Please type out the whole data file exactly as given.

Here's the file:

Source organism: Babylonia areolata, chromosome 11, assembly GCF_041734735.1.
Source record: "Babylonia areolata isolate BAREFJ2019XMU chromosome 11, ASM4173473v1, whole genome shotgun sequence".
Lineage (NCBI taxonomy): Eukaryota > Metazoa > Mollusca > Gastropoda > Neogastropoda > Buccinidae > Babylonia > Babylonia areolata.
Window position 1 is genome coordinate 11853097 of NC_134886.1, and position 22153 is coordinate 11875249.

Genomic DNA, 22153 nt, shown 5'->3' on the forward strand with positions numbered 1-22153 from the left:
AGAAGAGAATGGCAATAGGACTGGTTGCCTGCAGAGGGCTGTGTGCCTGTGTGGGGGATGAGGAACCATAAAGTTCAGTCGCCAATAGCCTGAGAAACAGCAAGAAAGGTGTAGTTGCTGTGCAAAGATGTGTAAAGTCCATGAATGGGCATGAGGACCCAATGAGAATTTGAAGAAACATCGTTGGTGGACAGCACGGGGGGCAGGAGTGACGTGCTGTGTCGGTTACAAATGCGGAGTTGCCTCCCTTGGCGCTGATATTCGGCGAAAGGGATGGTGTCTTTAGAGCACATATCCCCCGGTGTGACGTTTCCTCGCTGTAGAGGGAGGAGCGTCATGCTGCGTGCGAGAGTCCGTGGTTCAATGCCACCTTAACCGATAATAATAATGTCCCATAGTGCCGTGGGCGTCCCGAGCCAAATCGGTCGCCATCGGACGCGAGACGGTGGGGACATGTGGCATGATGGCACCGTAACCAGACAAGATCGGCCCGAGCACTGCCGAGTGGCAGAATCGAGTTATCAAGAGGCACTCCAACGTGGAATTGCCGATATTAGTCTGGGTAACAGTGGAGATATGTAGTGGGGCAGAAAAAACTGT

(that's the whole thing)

Source organism: Babylonia areolata, chromosome 11, assembly GCF_041734735.1.
Source record: "Babylonia areolata isolate BAREFJ2019XMU chromosome 11, ASM4173473v1, whole genome shotgun sequence".
Lineage (NCBI taxonomy): Eukaryota > Metazoa > Mollusca > Gastropoda > Neogastropoda > Buccinidae > Babylonia > Babylonia areolata.
Window position 1 is genome coordinate 11853097 of NC_134886.1, and position 22153 is coordinate 11875249.

Genomic DNA, 22153 nt, shown 5'->3' on the forward strand with positions numbered 1-22153 from the left:
AGAAGAGAATGGCAATAGGACTGGTTGCCTGCAGAGGGCTGTGTGCCTGTGTGGGGGATGAGGAACCATAAAGTTCAGTCGCCAATAGCCTGAGAAACAGCAAGAAAGGTGTAGTTGCTGTGCAAAGATGTGTAAAGTCCATGAATGGGCATGAGGACCCAATGAGAATTTGAAGAAACATCGTTGGTGGACAGCACGGGGGGCAGGAGTGACGTGCTGTGTCGGTTACAAATGCGGAGTTGCCTCCCTTGGCGCTGATATTCGGCGAAAGGGATGGTGTCTTTAGAGCACATATCCCCCGGTGTGACGTTTCCTCGCTGTAGAGGGAGGAGCGTCATGCTGCGTGCGAGAGTCCGTGGTTCAATGCCACCTTAACCGATAATAATAATGTCCCATAGTGCCGTGGGCGTCCCGAGCCAAATCGGTCGCCATCGGACGCGAGACGGTGGGGACATGTGGCATGATGGCACCGTAACCAGACAAGATCGGCCCGAGCACTGCCGAGTGGCAGAATCGAGTTATCAAGAGGCACTCCAACGTGGAATTGCCGATATTAGTCTGGGTAACAGTGGAGATATGTAGTGGGGCAGAAAAAACTGT